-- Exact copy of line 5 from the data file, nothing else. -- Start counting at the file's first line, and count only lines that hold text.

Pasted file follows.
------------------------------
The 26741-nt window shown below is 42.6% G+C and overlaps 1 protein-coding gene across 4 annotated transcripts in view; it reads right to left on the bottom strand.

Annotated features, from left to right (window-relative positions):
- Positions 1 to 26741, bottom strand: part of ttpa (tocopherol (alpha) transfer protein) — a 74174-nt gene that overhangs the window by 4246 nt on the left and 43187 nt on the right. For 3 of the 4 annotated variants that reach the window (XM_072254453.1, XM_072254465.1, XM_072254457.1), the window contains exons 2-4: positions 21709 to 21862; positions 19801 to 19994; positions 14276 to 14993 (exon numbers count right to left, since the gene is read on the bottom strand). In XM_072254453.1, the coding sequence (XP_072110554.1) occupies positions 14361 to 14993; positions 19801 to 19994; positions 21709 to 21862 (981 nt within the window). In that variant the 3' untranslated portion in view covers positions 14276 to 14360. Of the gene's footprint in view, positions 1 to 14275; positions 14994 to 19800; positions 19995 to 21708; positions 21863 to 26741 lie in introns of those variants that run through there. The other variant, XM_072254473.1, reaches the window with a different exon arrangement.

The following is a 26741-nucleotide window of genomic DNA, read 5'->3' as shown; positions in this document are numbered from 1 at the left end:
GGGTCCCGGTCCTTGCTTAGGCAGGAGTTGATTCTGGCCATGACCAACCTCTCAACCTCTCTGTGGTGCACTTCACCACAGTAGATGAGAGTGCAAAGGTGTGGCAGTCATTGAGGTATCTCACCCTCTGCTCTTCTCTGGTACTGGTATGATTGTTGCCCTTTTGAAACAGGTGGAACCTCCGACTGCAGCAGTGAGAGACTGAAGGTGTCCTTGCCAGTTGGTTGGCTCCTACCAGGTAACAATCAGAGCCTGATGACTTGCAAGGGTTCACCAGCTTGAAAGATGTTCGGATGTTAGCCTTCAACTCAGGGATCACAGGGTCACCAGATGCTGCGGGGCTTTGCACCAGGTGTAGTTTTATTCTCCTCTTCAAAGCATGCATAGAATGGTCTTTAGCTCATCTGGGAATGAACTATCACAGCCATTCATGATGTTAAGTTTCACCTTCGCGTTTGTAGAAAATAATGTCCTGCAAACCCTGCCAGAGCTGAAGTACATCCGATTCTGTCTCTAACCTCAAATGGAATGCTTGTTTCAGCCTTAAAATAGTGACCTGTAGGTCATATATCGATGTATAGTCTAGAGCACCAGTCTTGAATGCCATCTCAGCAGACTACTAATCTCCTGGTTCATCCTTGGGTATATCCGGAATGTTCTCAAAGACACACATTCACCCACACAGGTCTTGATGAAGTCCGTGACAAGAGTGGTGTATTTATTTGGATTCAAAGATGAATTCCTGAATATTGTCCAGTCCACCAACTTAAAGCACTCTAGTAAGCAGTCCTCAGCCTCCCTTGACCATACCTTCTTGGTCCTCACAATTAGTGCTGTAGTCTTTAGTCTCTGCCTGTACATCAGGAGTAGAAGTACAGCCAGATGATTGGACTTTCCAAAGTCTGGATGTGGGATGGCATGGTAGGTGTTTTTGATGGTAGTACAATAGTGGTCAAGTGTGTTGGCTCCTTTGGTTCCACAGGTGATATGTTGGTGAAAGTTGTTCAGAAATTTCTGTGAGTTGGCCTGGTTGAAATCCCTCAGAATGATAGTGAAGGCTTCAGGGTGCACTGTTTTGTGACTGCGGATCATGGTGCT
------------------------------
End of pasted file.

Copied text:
GGGTCCCGGTCCTTGCTTAGGCAGGAGTTGATTCTGGCCATGACCAACCTCTCAACCTCTCTGTGGTGCACTTCACCACAGTAGATGAGAGTGCAAAGGTGTGGCAGTCATTGAGGTATCTCACCCTCTGCTCTTCTCTGGTACTGGTATGATTGTTGCCCTTTTGAAACAGGTGGAACCTCCGACTGCAGCAGTGAGAGACTGAAGGTGTCCTTGCCAGTTGGTTGGCTCCTACCAGGTAACAATCAGAGCCTGATGACTTGCAAGGGTTCACCAGCTTGAAAGATGTTCGGATGTTAGCCTTCAACTCAGGGATCACAGGGTCACCAGATGCTGCGGGGCTTTGCACCAGGTGTAGTTTTATTCTCCTCTTCAAAGCATGCATAGAATGGTCTTTAGCTCATCTGGGAATGAACTATCACAGCCATTCATGATGTTAAGTTTCACCTTCGCGTTTGTAGAAAATAATGTCCTGCAAACCCTGCCAGAGCTGAAGTACATCCGATTCTGTCTCTAACCTCAAATGGAATGCTTGTTTCAGCCTTAAAATAGTGACCTGTAGGTCATATATCGATGTATAGTCTAGAGCACCAGTCTTGAATGCCATCTCAGCAGACTACTAATCTCCTGGTTCATCCTTGGGTATATCCGGAATGTTCTCAAAGACACACATTCACCCACACAGGTCTTGATGAAGTCCGTGACAAGAGTGGTGTATTTATTTGGATTCAAAGATGAATTCCTGAATATTGTCCAGTCCACCAACTTAAAGCACTCTAGTAAGCAGTCCTCAGCCTCCCTTGACCATACCTTCTTGGTCCTCACAATTAGTGCTGTAGTCTTTAGTCTCTGCCTGTACATCAGGAGTAGAAGTACAGCCAGATGATTGGACTTTCCAAAGTCTGGATGTGGGATGGCATGGTAGGTGTTTTTGATGGTAGTACAATAGTGGTCAAGTGTGTTGGCTCCTTTGGTTCCACAGGTGATATGTTGGTGAAAGTTGTTCAGAAATTTCTGTGAGTTGGCCTGGTTGAAATCCCTCAGAATGATAGTGAAGGCTTCAGGGTGCACTGTTTTGTGACTGCGGATCATGGTGCT